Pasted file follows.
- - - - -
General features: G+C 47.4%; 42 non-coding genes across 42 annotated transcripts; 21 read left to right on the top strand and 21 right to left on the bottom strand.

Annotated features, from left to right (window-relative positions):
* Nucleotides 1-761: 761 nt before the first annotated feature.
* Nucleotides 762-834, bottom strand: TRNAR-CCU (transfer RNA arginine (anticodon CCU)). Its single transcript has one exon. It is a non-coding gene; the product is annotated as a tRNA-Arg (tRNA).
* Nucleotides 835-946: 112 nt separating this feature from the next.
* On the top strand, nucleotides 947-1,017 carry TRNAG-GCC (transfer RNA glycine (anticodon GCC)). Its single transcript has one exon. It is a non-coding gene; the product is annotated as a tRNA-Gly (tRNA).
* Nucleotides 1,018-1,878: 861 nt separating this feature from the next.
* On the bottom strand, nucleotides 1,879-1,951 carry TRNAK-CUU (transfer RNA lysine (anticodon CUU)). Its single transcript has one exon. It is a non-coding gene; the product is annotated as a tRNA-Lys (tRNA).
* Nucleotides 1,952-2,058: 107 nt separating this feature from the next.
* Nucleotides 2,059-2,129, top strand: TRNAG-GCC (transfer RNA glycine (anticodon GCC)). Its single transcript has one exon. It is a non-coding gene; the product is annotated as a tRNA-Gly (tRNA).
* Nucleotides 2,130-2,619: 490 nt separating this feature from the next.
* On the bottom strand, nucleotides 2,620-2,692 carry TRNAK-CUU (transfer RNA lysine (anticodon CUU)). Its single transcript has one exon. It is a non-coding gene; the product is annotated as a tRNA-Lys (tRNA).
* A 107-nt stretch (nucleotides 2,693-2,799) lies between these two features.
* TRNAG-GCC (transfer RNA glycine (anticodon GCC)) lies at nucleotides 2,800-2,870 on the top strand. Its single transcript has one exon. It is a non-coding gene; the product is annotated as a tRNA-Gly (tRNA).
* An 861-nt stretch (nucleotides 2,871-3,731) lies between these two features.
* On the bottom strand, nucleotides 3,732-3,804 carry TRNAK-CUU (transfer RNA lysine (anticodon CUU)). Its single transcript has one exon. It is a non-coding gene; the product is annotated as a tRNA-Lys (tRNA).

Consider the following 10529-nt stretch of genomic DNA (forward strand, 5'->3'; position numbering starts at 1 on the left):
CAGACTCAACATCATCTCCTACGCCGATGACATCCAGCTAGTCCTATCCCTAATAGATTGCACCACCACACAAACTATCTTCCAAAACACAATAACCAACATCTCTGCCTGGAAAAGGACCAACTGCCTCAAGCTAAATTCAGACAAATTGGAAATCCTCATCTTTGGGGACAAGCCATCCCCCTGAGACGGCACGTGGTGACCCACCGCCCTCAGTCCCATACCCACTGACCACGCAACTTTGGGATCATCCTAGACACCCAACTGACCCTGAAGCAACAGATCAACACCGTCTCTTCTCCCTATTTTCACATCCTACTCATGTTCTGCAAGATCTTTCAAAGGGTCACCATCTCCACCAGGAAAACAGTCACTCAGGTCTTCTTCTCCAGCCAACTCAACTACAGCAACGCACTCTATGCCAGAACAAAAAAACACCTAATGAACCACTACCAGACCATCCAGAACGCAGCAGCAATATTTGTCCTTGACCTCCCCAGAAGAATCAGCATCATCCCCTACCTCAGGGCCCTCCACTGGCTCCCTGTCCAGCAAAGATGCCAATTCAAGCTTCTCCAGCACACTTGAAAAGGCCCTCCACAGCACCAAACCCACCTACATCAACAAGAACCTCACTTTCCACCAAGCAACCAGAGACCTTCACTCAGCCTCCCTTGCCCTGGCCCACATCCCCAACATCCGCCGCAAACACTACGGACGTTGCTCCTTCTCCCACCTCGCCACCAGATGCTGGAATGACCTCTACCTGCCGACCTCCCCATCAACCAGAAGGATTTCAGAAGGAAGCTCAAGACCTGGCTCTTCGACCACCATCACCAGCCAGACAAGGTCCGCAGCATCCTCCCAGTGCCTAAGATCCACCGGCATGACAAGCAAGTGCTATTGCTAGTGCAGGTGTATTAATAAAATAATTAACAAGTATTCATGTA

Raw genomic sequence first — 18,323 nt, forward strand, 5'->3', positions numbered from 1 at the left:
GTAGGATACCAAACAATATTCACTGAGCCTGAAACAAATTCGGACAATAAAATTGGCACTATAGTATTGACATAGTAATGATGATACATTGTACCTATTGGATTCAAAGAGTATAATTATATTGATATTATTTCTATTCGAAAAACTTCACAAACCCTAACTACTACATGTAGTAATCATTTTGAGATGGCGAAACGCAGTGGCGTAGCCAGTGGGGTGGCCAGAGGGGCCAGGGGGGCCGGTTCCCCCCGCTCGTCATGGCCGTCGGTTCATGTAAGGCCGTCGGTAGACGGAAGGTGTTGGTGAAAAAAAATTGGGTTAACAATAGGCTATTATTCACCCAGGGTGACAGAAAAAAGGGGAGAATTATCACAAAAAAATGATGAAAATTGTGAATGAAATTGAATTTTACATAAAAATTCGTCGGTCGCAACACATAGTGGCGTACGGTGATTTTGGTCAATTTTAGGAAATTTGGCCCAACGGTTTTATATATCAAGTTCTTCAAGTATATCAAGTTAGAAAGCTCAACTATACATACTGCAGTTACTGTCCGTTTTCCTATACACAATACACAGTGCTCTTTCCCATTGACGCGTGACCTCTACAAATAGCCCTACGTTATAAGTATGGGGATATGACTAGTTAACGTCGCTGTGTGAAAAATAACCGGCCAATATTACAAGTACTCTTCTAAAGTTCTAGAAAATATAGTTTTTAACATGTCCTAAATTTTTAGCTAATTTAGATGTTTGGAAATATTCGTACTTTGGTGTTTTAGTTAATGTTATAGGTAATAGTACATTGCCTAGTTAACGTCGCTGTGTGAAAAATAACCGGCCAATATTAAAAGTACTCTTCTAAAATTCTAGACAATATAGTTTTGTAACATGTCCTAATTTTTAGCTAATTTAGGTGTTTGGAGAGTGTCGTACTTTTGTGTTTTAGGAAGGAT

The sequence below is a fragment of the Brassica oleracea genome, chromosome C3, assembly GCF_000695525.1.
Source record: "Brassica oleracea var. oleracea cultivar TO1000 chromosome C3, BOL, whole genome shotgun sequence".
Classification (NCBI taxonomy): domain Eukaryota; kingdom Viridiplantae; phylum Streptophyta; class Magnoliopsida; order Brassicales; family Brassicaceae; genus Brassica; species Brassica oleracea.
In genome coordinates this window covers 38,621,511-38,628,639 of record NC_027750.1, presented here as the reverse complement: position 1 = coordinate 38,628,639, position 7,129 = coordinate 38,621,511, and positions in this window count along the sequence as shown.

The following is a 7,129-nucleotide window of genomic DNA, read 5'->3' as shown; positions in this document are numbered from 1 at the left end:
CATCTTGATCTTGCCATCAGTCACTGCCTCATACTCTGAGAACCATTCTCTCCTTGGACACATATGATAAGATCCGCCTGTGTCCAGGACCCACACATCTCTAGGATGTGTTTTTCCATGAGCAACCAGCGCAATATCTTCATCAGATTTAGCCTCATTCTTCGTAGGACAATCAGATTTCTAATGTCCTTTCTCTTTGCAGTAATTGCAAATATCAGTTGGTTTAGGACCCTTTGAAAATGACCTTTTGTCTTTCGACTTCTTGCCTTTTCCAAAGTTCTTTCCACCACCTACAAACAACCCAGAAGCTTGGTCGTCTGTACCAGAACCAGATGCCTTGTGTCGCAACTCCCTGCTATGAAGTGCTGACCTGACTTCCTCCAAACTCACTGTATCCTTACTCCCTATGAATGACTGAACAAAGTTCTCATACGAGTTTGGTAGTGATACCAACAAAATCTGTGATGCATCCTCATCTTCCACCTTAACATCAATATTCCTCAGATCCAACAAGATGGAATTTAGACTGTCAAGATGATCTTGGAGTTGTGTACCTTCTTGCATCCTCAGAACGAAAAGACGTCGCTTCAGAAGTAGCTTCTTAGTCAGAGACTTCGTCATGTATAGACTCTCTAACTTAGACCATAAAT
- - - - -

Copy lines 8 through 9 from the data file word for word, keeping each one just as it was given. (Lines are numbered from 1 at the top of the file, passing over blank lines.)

* On the bottom strand, nucleotides 1,879-1,951 carry TRNAK-CUU (transfer RNA lysine (anticodon CUU)). Its single transcript has one exon. It is a non-coding gene; the product is annotated as a tRNA-Lys (tRNA).
* Nucleotides 1,952-2,058: 107 nt separating this feature from the next.